4 More Tidbits You Need to Know About Government Mortgage Loans

federal loans

If you are researching a house loan, you may want to think about getting a mortgage that is backed by the federal government.

The three major federal home loan programs to know about are still FHA, VA and USDA.

These loan programs are all government backed, meaning if you do not pay the mortgage, the government will reimburse the lender.

That is why the lenders are willing to extend credit to those who may have less than perfect credit and finances.

Overall, they are a great deal for millions of Americans who otherwise might have trouble buying a home.

Below are some helpful hints that can help you as you go through the government mortgage approval process:

Know What Your FICO Score Is

It just takes five minutes to get an idea what your credit score is. But many home buyers never bother to review their FICO score before they submit a home loan application. Even though you are applying for a government home loan, it still is good to know what your credit score is. How high your score is, even with the credit flexibility of federal home loans, can influence your rate and ability to be approved. It also can affect your down payment.

For example, federal home loans insured by the FHA are available with a 3.5% down payment if you have at least a 580-credit score. If you have a score below that, you may have to put 10% down. Having a credit score in the low to mid 600’s will make the lending process go faster, though.

VA loans do not have a minimum credit score, but you will find more lenders will work with you if you have a 620-credit score.

Looking at your credit report also will tell you if you have had any late-payments reported in the past two years. The fewer negative remarks on your report, the easier the underwriting process will be. Find out what the minimum credit score is for a home loan this year.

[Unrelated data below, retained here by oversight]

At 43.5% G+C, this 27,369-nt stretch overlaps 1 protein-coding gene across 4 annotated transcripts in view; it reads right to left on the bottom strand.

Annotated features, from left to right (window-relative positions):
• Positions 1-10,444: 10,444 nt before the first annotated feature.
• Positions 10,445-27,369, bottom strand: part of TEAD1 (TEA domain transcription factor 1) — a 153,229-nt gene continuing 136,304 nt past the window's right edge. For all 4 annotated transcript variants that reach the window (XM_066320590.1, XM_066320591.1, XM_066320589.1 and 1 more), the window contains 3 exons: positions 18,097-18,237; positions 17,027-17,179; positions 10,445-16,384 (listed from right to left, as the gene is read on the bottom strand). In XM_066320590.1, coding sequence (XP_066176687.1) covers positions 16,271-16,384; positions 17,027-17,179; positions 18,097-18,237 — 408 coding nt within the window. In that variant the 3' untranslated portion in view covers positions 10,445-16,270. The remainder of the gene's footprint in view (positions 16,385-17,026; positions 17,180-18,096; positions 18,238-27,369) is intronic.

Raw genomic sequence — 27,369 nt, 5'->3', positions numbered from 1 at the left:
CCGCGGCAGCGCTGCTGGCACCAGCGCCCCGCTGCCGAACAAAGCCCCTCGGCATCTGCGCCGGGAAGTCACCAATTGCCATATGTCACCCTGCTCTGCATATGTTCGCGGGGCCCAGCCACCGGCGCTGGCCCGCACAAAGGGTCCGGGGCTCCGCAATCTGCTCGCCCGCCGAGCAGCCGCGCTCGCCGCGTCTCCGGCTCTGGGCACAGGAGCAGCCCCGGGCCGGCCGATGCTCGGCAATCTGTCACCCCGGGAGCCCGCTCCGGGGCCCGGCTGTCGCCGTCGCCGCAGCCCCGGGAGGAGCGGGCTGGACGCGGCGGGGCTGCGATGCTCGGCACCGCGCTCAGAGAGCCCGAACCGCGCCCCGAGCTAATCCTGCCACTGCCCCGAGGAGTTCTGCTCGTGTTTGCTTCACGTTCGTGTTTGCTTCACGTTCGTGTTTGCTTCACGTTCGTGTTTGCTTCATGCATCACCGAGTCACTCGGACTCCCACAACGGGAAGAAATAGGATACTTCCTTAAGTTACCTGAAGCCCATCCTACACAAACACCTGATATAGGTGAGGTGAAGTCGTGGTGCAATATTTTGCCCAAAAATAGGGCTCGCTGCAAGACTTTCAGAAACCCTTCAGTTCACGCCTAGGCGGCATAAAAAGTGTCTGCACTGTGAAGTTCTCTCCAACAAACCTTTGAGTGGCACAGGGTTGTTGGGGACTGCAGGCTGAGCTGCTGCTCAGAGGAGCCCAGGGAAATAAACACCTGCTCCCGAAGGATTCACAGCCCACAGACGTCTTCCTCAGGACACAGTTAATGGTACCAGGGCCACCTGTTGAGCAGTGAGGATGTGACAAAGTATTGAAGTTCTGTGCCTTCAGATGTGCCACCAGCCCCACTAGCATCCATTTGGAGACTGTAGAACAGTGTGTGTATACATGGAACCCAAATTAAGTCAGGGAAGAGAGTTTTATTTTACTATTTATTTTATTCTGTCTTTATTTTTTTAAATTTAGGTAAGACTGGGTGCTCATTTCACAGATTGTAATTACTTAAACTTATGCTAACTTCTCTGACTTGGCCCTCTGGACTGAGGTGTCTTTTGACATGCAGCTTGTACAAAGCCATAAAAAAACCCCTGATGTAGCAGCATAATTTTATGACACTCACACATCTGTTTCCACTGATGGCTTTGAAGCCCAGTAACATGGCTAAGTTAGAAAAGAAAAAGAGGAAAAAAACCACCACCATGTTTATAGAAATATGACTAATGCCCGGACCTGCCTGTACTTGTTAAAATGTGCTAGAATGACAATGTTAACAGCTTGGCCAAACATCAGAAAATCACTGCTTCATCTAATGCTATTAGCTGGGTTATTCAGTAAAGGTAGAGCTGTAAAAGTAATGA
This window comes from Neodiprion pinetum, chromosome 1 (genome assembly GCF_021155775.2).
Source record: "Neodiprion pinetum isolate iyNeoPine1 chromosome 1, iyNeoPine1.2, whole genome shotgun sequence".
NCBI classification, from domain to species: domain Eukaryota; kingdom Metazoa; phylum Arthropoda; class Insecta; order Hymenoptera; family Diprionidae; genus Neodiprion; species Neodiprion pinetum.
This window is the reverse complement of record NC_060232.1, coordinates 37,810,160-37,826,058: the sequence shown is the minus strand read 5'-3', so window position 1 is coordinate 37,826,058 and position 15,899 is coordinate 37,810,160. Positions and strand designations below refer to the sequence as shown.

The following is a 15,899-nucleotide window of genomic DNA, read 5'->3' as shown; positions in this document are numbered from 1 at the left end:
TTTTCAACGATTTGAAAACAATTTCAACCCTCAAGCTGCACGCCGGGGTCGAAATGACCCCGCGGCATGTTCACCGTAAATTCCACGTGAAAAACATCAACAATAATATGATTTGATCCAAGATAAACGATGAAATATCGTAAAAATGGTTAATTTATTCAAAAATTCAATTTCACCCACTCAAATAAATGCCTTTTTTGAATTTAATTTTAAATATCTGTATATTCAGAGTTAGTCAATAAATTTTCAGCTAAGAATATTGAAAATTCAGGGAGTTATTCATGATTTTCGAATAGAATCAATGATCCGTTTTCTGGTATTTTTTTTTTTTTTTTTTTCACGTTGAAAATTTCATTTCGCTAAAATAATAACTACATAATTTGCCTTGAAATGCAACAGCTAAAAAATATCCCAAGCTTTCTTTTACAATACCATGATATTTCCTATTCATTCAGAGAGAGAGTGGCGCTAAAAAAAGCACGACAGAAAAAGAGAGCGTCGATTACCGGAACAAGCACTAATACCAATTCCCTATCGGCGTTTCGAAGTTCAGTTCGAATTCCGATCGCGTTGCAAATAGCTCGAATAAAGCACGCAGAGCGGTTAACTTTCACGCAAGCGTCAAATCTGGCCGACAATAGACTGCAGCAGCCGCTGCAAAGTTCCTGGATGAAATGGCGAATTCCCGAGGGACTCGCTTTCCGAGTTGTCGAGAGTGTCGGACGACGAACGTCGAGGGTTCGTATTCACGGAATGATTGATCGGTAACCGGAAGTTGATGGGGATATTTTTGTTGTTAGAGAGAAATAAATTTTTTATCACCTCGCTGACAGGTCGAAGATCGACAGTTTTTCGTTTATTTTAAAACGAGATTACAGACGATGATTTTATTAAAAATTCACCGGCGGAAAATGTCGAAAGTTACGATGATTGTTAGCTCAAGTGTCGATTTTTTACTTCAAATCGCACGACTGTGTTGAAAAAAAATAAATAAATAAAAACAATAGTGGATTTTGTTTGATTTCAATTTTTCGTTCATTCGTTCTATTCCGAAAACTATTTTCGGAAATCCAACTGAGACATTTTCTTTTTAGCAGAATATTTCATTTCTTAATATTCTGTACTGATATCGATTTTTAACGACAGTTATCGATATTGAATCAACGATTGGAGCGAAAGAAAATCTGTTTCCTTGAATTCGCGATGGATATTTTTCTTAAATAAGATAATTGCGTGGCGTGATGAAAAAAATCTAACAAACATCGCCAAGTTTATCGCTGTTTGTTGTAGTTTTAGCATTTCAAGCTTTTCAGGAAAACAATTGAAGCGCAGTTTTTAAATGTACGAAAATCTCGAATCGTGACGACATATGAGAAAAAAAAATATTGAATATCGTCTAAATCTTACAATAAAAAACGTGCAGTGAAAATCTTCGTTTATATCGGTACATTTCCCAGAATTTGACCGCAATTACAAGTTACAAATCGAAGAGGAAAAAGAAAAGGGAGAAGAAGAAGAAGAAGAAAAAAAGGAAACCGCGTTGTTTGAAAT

Stay at the Same Job

Things have changed in the mortgage lending business since the Great Recession. Back in the day, you could get a home loan with undocumented income and no proof of a steady job. Those days are over.

Mortgage lenders, including those that are approved to issue government backed loans, are required to verify the source of your income with documented proof. They also are required to verify with your employer that you earn what you say you earn on the mortgage application.

Because of the tighter standards about income, the lender also wants to see that you have been in the same job or profession for the last year or two. It is especially important to stay in the same job for the last few months before you apply for a home loan. The worst mistake to make is to quit your job during the underwriting process.

The lender needs to see you are financially stable; if they have too many home loans go south, they can be penalized by the US government, or worse: They can be prohibited from issuing government backed loans.

Pay Down Debt

You do not need to have no consumer debt to get a home loan, but the less you have, the less hassles you get during underwriting. Ideally, your credit card balances should be 30% or less of your maximum credit lines. Generally, all of your monthly debt payments should not be more than 36% of your gross monthly income. But in some government loan programs with certain lenders, you may exceed this. Check with your specific lender to see what their maximum debt to income ratios are.

Also avoid taking on new debt when you are in the underwriting process.

Can You Get a Home Equity Loan with a Government Home Loan?

Yes, in most cases, you can get a home equity loan or second mortgage behind a government home loan from VA, FHA and USDA. It is not recommended to get a 2nd mortgage at the same time as you close on your purchase-money mortgage as it will slow down the underwriting process. Talk to a home equity lender about getting a HELOC or loan behind your government mortgage today.

Get Pre-Approved for Federal Home Loans

You should get pre-approved or pre-qualified by a USDA, FHA or VA approved lender before you start looking at homes. You will know what you can spend and can afford. No point to look at $500,000 houses if you cannot get the mortgage.

The Skinny on Government Home Financing

Anyone who has credit issues in their past may want to consider a government home loan. It is much easier to qualify for these government home loans, they have low rates and they close faster.

References:

  • 3 Things You Probably Didn’t Know About Government Backed Home Loans. (n.d.)